Somerville has sued the Massachusetts Gaming Commission to block a casino development near its border, accusing the state panel of breaking the law and abusing its discretion in licensing the Wynn Resorts project in Everett.
The lawsuit, filed Thursday in Suffolk Superior Court, says the commission should have disqualified Wynn Resorts from the license process over allegations that a convicted felon, Charles Lightbody, had a stake in the Everett land where Wynn intends to build its $1.6 billion casino. The site is across the Mystic River from Somerville’s Assembly Square complex.
“We disagree with the expansion of gaming in general,” said Somerville Mayor Joseph Curtatone, “and with this project, which will have a detrimental effect on the quality of life in Somerville.”
The Gaming Commission, in response, said Somerville’s complaint is similar to allegations “made by others both in litigation and in other settings.”
“The commission continues to believe firmly that its approach to the land transaction was fully in keeping with its statutory and regulatory obligations and fully protected the public interest,” commission spokeswoman Elaine Driscoll said in a statement. “We look forward to a prompt resolution of the complaint.”
Curtatone was a vocal advocate for a Nov. 4 ballot question that would have repealed the state’s 2011 casino law and banned the gambling industry from the state. The repeal measure was overwhelmingly defeated by voters statewide.
The city’s lawsuit asks the court to declare that the commission broke state law in making the award to Wynn, and to vacate the board’s decision.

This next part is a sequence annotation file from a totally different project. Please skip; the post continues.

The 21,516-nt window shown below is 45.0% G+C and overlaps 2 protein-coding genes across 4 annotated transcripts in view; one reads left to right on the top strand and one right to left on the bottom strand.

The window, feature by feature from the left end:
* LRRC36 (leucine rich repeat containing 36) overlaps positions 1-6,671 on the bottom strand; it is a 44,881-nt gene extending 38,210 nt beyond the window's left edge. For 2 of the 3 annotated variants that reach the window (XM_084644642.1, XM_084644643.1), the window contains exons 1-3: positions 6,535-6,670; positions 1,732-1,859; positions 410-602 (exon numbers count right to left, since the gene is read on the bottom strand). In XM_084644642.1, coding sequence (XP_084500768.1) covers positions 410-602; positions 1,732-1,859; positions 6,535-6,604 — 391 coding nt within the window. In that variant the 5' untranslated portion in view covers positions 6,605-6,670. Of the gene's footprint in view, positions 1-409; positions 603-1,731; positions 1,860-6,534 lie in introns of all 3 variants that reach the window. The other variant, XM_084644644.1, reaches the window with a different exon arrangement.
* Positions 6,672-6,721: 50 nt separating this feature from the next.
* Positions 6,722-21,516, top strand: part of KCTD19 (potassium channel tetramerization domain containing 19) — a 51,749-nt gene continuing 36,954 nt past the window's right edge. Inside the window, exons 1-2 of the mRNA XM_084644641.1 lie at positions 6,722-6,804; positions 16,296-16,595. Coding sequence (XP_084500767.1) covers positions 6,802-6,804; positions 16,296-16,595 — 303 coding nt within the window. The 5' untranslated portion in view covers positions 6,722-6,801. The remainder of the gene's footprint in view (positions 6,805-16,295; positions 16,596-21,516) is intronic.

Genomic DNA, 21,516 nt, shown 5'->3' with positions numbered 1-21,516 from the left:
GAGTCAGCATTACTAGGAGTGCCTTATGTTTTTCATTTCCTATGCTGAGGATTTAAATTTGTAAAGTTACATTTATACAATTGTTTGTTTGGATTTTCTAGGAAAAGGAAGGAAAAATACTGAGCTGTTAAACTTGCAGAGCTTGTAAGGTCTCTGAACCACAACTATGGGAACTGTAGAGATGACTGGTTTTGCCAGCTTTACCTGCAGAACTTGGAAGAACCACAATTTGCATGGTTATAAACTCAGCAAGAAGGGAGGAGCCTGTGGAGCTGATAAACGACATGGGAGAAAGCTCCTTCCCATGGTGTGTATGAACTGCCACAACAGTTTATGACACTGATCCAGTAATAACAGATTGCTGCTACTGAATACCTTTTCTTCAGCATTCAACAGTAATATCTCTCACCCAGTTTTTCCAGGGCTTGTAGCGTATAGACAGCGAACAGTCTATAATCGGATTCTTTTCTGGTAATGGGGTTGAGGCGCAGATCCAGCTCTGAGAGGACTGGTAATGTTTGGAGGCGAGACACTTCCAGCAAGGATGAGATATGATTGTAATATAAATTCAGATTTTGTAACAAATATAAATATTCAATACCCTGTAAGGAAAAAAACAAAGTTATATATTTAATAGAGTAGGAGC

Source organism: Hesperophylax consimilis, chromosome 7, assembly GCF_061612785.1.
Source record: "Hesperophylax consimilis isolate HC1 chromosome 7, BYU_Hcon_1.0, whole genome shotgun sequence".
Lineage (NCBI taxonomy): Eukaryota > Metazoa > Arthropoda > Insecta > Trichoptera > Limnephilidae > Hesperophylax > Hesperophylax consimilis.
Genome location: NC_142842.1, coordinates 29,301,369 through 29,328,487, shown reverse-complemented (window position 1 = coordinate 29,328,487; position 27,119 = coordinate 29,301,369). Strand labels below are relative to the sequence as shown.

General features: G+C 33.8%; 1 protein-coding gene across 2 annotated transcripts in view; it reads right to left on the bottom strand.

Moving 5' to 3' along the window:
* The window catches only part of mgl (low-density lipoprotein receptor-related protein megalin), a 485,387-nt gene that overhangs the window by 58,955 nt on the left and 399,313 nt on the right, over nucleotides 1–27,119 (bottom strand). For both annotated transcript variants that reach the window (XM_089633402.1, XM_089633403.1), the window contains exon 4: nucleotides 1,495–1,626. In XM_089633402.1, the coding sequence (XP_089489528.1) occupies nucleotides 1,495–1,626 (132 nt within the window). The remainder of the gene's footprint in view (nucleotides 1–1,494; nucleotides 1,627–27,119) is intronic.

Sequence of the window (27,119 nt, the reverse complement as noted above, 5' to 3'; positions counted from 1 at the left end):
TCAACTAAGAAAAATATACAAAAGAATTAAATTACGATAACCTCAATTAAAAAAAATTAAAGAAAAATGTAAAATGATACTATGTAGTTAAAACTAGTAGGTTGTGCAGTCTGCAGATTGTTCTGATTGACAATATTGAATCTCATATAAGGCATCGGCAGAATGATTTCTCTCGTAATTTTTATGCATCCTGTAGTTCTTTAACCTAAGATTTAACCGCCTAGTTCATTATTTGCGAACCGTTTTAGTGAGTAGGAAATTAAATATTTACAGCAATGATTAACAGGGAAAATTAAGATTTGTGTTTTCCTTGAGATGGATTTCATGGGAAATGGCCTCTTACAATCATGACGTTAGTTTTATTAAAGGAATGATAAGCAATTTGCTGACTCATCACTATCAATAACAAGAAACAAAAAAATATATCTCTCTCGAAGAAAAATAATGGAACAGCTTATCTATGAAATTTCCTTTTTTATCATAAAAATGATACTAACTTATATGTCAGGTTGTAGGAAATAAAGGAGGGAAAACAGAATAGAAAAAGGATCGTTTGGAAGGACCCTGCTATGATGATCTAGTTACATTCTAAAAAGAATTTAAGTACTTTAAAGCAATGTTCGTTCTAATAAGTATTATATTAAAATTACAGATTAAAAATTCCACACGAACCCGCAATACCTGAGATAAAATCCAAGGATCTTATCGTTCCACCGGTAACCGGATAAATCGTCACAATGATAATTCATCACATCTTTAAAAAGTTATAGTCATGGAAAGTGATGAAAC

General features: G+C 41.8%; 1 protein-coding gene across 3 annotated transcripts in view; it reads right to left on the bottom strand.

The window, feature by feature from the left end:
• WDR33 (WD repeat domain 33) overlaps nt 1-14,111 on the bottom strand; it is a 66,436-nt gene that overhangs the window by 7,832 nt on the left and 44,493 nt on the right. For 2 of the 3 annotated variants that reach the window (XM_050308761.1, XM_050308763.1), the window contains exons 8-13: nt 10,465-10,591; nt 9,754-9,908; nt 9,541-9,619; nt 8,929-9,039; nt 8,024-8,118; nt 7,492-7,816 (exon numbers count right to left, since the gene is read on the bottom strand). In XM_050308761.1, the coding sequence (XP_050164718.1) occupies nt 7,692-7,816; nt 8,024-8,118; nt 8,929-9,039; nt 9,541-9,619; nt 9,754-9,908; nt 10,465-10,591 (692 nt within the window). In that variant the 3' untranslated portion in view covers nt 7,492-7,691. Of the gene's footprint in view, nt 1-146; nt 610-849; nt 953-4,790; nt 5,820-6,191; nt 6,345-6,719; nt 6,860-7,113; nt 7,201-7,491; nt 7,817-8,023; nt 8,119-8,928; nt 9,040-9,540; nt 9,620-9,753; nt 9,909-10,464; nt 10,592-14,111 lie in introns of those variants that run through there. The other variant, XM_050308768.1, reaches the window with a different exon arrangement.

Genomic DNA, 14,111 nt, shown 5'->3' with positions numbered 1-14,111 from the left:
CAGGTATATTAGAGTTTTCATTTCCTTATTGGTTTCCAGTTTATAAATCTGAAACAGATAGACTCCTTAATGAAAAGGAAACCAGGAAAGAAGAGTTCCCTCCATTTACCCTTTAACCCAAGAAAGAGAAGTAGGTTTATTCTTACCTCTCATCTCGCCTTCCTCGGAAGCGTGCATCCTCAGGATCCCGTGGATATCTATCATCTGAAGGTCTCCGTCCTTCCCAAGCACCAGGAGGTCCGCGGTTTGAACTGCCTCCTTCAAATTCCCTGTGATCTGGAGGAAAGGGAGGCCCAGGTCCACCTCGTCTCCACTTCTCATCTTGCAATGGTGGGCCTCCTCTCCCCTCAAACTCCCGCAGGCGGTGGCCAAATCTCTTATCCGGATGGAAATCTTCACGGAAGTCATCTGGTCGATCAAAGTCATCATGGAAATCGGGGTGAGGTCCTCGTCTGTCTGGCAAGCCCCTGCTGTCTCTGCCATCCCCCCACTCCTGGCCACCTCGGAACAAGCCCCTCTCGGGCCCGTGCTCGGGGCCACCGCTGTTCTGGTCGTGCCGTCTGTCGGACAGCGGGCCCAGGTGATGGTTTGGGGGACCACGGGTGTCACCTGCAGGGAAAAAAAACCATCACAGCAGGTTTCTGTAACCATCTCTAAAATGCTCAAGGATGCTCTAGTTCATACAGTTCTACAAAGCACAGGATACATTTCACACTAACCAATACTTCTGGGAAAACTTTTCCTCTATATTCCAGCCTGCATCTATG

Wynn Resorts in September won the sole Greater Boston resort casino license, beating a competing project by Mohegan Sun at the Suffolk Downs racetrack in Revere. The commission’s choice of Wynn came after months of exhaustive review and analysis of both proposals.
Revere in October filed a lawsuit challenging the commission’s decision, stating that the panel had “acted arbitrarily and capriciously,’’ and “gave Wynn unequal (and better) treatment than other gaming applicants.’’ The Revere lawsuit also charges that commissioners violated the Open Meeting Law during their deliberations.
The commission has denied Revere’s accusations.
Since Wynn won the license, three men connected to the Everett property were indicted for allegedly trying to hide that Lightbody had an undisclosed ownership stake in the land. The commission has known about Lightbody’s alleged involvement in the Everett property for more than a year. In December 2013, the commission approved a plan by Wynn to slash the price the company would pay for the land in order to deny any possible secret partners a premium price for the real estate. Investigators have said they found no evidence that Wynn officials knew about any hidden ownership.
Somerville’s suit says state law prohibits unsuitable people from being licensed as vendors for the casino industry.
“No felon may profit from a casino license,” Curtatone said.
The commission, however, has concluded that parties in a real estate transaction “are not gaming vendors or nongaming vendors and thus are not subject to the vendor licensing requirement,” according to an October analysis by the commission’s general counsel.
Curtatone’s administration has battled with Wynn Resorts in the past. The city and the casino developer were unable to negotiate a compensation agreement for the city, as a “surrounding community.” The dispute went to arbitration, under the commission’s regulations.
Wynn won the arbitration, and Somerville’s annual compensation package was set at about $650,000. The city had asked for more.
A Wynn Resorts spokesman declined to comment on the lawsuit.